First, a reminder: the best conditions to have on hand are the ones you regularly use. There’s no point adding to the graveyard at the back of the fridge (we’re looking at you, expensive gourmet barbecue sauce that no one likes but we can’t bring ourselves to throw out due to the aforementioned expense).
But then, there’s something so alluring about trying all the conditions, don’t you think? One can simply never have enough things to dip, spread, slather or drizzle. Condiments may be the sidekick to the star’s main recipe, but we all know how regularly the sidekick steals the show.
So, make your favorites from this list and try out a few new treats. Just remember to store them front and center in the fridge or pantry. Things have a way of getting lost when they’re stored at the back…
By all means, start with kimchi. It’s honestly good with everything – try it in your fried rice, your dips, your noodles, your soup, your drinks, your toasties, your life.
While we’re on the subject of hot and spicy condiments, make sure you’re keeping a good chilli sauce on hand. This particular one is especially good with chicken.
The pungent, umami XO sauce deserves to be in every kitchen. It’s an expensive sauce to make (‘XO’ is actually Hong Kong slang for expensive luxury), but, trust us, it’s worth both the expense and the effort.
Once you make your own jam, you’ll never go back. Like, this rose petal jam is made entirely with sugar and rose petals… it doesn’t get better than that. Be warned, there’s not enough shelf space in the world for all the jams you’ll want to make.
Leave some room for savory jams like this tomato chilli jam. A dollop of this would lift any veggie, meat or (especially) potato into the stratosphere.
While we’re on the subject of tomatoes, it might be time to consider making your own tomato sauce. One lick of this good stuff and you’ll never buy a bottle again.
With a jar of this Italian favorite on hand, you’ve basically got dinner ready in the amount of time it takes to cook the pasta. You can also dip your bread in your pesto, dollop it onto baked vegetables, use it instead of butter on your bread or add it to your steak.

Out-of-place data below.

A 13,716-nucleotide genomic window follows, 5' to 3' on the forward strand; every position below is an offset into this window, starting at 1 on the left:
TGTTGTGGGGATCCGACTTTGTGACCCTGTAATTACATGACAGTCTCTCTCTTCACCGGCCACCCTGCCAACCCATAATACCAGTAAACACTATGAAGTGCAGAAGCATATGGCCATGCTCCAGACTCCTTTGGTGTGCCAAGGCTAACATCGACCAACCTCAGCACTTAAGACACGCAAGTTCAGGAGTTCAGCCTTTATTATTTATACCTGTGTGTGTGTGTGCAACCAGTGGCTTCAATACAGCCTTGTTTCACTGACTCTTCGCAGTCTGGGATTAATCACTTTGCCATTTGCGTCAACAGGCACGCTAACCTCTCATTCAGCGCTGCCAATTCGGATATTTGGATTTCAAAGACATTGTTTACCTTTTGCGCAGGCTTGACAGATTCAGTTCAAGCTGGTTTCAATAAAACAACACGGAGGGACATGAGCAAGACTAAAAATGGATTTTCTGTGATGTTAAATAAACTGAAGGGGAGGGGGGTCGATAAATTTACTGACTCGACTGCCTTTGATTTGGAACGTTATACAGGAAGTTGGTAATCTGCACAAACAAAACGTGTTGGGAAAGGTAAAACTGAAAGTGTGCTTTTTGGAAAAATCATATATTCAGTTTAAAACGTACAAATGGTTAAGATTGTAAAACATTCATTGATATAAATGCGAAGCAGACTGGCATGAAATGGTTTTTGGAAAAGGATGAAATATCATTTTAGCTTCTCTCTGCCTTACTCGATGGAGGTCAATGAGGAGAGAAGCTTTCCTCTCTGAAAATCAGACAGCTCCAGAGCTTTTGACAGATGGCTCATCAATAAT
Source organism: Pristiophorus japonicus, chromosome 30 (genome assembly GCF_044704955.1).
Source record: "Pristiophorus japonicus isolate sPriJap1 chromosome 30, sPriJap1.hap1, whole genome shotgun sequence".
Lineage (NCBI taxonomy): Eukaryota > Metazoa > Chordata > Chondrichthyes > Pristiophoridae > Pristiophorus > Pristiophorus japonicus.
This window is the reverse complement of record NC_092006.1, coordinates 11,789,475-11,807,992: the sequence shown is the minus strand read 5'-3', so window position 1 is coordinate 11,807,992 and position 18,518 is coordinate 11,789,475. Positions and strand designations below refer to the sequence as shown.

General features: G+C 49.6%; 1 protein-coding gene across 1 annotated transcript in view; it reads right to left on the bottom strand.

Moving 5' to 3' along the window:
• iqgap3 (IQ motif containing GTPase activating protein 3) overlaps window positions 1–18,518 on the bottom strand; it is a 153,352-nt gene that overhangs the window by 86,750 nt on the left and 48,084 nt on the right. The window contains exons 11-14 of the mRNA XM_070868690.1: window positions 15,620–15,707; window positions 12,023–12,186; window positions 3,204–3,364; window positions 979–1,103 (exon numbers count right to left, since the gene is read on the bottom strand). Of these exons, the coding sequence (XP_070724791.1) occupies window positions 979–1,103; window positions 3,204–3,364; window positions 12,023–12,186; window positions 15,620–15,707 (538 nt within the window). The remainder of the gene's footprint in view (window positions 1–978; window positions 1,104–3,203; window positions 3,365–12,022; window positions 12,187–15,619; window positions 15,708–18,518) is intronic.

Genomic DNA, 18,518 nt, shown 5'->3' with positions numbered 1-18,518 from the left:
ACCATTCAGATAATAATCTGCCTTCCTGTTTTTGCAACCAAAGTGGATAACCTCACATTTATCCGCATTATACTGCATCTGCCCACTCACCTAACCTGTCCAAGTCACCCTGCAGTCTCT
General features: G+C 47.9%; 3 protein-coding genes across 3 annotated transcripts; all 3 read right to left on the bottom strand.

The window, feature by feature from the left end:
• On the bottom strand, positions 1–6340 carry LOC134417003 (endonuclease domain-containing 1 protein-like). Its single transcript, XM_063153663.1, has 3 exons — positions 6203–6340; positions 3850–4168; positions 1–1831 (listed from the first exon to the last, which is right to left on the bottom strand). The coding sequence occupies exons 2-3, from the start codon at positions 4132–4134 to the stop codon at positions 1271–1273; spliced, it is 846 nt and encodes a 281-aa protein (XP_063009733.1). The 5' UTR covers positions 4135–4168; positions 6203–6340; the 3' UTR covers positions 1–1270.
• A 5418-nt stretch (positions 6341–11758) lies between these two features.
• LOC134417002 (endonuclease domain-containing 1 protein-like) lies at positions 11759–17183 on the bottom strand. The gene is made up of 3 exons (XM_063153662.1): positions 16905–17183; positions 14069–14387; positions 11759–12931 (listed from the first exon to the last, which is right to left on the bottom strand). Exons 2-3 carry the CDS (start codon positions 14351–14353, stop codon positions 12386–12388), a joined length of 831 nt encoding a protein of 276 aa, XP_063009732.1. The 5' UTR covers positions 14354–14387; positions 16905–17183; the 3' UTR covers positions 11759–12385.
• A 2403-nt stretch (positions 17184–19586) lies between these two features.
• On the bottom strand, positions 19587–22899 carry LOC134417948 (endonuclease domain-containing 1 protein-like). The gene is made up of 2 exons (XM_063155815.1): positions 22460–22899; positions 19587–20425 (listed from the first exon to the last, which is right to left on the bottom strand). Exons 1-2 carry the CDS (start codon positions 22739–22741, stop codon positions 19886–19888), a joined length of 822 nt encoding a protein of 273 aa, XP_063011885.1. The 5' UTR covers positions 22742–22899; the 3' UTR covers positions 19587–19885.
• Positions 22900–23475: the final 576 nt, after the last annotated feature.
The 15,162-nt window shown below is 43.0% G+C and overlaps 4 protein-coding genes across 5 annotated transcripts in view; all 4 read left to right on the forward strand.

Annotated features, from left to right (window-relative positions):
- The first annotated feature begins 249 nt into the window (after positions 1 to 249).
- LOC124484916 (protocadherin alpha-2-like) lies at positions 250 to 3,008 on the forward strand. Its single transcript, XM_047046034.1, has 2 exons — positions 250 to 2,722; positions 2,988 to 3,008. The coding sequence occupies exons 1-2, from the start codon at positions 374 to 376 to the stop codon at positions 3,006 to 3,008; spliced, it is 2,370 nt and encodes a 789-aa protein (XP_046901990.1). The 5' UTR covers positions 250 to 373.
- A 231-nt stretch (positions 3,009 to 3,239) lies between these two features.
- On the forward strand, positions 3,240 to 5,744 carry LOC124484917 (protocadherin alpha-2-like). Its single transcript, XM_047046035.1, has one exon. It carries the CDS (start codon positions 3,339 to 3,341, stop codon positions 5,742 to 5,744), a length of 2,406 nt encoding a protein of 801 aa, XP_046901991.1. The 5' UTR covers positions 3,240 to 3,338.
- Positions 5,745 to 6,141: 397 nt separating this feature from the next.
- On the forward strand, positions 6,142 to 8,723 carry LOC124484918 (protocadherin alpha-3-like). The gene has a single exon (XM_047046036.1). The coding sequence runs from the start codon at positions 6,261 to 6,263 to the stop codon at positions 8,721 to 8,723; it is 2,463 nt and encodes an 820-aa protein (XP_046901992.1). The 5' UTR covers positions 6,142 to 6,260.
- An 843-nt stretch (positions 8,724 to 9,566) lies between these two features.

Tweak your homemade mustard depending on the time of year you’re making it. Cornersmith’s Alex Elliott-Howery suggests using sage in autumn, horseradish or rosemary in winter, and thyme in spring.
It’s essential to keep mayo on hand and remarkably easy to whip your own up from scratch. Make just what you need, or a little extra to keep at eye-level in the fridge.
This particular dukkah is a little left of field – make that an Aussie field as it has a lemon myrtle hit. it’s really that easy to put your own spin on your dukkah mix.
No Mexican meal is complete without a side of salsa. It might be a salsa verde like this one, a tomato salsa or even a mix of both.
The king/queen of Argentinian and Uruguayan salsas, chimichurri is the herby, vinegary, garlicky sauce made with whatever herbs and greens you have on hand. Trust us, you want this one in your stores.
The Korean power pepper paste is essential to bibimbap and KFC, but also good as a dipping sauce for skewers, smeared over burger buns or dolloped onto ribs.
One of the most useful conditions you’ll keep on hand, tahini sauce is made from just three ingredients. Make it thick for dipping or thinner for drizzling. Either way, you’ll be using plenty of this Middle Eastern staple.
Relishes of all kinds should grace your stores, starting with the Bosnian favorite ajvar. It’s made with capsicum and eggplant and it’s eaten with every meal, any time of day (well, at least according to Farah Celjo’s household it is).
Chunkier than a relish but no less exciting, a good chutney is loved from India (see mango chutney above) to Britain (see here) to the Aussie backyard choko bush.